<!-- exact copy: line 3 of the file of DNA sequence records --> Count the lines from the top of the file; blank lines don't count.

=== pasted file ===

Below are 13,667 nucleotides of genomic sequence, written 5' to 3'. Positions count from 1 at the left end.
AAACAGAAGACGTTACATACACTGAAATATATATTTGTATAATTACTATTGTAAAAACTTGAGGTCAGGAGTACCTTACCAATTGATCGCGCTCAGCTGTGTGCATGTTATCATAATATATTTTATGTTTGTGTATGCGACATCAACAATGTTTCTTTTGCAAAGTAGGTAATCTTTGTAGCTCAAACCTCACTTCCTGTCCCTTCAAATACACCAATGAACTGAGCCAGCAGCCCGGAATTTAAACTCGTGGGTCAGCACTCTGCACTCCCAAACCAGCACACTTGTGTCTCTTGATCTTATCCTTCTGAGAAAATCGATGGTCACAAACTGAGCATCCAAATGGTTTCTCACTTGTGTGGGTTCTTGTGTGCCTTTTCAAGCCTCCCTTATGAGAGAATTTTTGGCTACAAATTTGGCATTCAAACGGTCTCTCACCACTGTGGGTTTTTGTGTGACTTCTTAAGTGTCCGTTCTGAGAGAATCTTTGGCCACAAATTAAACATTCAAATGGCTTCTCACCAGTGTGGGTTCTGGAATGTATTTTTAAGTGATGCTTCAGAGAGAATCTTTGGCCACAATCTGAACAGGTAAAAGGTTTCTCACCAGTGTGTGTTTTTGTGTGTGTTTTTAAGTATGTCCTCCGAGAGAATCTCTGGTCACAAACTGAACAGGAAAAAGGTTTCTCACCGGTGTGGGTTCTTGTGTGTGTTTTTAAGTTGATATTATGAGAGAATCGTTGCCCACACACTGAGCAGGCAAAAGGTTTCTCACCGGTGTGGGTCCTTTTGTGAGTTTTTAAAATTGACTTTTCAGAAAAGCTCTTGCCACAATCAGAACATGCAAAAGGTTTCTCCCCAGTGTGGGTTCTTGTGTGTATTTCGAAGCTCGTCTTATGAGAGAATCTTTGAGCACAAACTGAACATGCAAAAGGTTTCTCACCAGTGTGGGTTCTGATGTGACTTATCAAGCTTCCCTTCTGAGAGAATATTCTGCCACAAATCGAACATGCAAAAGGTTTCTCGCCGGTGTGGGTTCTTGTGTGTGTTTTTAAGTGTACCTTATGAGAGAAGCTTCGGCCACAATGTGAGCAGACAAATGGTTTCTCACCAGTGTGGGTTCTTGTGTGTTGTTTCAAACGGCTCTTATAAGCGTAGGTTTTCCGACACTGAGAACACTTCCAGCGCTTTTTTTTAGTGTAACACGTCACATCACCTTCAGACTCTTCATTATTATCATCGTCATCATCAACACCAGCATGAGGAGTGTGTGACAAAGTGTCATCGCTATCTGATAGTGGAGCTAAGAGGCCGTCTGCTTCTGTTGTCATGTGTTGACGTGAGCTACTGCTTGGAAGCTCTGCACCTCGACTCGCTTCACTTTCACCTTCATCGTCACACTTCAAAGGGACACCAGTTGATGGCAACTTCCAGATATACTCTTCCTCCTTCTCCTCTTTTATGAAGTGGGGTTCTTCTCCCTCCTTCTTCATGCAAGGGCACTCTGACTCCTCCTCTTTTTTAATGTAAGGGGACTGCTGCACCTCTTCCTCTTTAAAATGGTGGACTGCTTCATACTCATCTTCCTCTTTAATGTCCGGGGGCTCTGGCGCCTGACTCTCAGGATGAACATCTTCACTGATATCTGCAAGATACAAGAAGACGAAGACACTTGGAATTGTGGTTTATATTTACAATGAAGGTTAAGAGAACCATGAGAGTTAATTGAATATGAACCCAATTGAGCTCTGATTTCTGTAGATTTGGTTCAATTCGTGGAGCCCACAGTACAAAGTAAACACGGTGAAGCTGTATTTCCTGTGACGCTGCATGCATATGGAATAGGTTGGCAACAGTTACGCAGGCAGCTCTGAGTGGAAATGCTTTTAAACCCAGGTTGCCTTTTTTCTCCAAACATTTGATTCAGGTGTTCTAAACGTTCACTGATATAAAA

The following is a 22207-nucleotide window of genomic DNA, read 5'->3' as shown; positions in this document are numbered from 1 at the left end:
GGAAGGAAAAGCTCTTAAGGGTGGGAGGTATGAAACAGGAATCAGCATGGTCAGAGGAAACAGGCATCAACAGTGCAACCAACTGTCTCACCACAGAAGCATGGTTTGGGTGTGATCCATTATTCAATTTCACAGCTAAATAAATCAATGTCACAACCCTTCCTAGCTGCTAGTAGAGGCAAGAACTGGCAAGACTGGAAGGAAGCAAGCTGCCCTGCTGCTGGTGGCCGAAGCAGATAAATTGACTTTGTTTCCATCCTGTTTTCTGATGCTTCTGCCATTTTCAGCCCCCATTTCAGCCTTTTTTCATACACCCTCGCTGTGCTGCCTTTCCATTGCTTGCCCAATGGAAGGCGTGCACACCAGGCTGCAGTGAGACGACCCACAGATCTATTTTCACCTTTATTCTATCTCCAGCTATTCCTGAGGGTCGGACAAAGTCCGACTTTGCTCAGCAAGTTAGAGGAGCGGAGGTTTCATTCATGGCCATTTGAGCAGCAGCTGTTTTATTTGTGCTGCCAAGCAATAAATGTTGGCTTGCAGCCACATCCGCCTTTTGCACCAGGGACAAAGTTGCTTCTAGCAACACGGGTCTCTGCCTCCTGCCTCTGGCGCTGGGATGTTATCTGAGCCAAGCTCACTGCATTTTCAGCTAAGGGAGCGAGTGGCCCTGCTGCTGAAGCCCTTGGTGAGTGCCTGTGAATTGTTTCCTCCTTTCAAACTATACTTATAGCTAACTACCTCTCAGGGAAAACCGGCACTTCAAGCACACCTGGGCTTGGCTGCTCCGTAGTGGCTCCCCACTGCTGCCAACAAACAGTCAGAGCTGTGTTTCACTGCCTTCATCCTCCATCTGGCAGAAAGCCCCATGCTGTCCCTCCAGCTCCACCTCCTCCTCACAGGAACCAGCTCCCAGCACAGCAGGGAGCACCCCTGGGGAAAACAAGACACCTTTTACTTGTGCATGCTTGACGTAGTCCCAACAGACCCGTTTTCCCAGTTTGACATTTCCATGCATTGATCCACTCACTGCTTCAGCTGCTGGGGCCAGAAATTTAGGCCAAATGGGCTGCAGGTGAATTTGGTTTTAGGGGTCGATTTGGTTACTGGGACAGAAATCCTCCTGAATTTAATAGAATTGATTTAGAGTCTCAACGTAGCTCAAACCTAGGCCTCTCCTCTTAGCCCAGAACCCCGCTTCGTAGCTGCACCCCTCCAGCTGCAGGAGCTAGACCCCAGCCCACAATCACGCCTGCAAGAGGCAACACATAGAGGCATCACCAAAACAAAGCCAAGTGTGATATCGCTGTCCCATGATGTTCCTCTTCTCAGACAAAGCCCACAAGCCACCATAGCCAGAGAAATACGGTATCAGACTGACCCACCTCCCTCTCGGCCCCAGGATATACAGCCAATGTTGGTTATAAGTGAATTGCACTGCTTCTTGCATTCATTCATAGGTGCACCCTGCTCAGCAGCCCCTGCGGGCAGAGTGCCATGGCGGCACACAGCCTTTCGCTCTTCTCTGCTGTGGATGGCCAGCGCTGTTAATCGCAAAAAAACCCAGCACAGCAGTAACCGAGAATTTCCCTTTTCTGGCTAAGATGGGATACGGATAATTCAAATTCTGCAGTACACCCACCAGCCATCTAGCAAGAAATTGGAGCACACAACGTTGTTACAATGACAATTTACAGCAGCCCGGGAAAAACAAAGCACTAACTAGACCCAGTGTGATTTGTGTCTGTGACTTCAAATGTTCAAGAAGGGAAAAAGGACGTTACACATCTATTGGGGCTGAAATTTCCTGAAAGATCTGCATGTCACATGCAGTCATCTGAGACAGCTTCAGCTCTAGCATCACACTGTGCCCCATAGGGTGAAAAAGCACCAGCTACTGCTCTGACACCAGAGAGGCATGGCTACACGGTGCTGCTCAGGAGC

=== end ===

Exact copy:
The following is a 22207-nucleotide window of genomic DNA, read 5'->3' as shown; positions in this document are numbered from 1 at the left end: